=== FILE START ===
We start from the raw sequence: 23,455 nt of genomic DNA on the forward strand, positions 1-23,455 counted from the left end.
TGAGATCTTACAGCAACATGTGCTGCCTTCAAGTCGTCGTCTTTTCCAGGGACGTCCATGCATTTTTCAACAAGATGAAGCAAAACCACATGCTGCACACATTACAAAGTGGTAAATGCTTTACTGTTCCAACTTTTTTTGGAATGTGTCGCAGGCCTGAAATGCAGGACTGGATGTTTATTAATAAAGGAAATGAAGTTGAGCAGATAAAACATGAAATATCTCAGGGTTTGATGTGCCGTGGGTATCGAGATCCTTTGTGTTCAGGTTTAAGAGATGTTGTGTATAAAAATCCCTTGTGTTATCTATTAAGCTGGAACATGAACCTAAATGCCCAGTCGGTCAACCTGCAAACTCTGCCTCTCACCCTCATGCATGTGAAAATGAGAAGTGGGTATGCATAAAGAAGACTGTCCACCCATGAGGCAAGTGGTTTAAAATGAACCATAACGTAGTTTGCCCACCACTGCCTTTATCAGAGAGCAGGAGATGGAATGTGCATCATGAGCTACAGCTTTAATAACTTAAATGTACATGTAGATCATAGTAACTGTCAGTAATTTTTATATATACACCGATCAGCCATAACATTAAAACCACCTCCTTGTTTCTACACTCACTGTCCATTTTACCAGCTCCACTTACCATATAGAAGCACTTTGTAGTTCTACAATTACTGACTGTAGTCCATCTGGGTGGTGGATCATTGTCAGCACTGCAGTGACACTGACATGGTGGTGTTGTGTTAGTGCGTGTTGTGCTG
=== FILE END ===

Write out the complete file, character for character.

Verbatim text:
We start from the raw sequence: 23,455 nt of genomic DNA on the forward strand, positions 1-23,455 counted from the left end.
TGAGATCTTACAGCAACATGTGCTGCCTTCAAGTCGTCGTCTTTTCCAGGGACGTCCATGCATTTTTCAACAAGATGAAGCAAAACCACATGCTGCACACATTACAAAGTGGTAAATGCTTTACTGTTCCAACTTTTTTTGGAATGTGTCGCAGGCCTGAAATGCAGGACTGGATGTTTATTAATAAAGGAAATGAAGTTGAGCAGATAAAACATGAAATATCTCAGGGTTTGATGTGCCGTGGGTATCGAGATCCTTTGTGTTCAGGTTTAAGAGATGTTGTGTATAAAAATCCCTTGTGTTATCTATTAAGCTGGAACATGAACCTAAATGCCCAGTCGGTCAACCTGCAAACTCTGCCTCTCACCCTCATGCATGTGAAAATGAGAAGTGGGTATGCATAAAGAAGACTGTCCACCCATGAGGCAAGTGGTTTAAAATGAACCATAACGTAGTTTGCCCACCACTGCCTTTATCAGAGAGCAGGAGATGGAATGTGCATCATGAGCTACAGCTTTAATAACTTAAATGTACATGTAGATCATAGTAACTGTCAGTAATTTTTATATATACACCGATCAGCCATAACATTAAAACCACCTCCTTGTTTCTACACTCACTGTCCATTTTACCAGCTCCACTTACCATATAGAAGCACTTTGTAGTTCTACAATTACTGACTGTAGTCCATCTGGGTGGTGGATCATTGTCAGCACTGCAGTGACACTGACATGGTGGTGTTGTGTTAGTGCGTGTTGTGCTG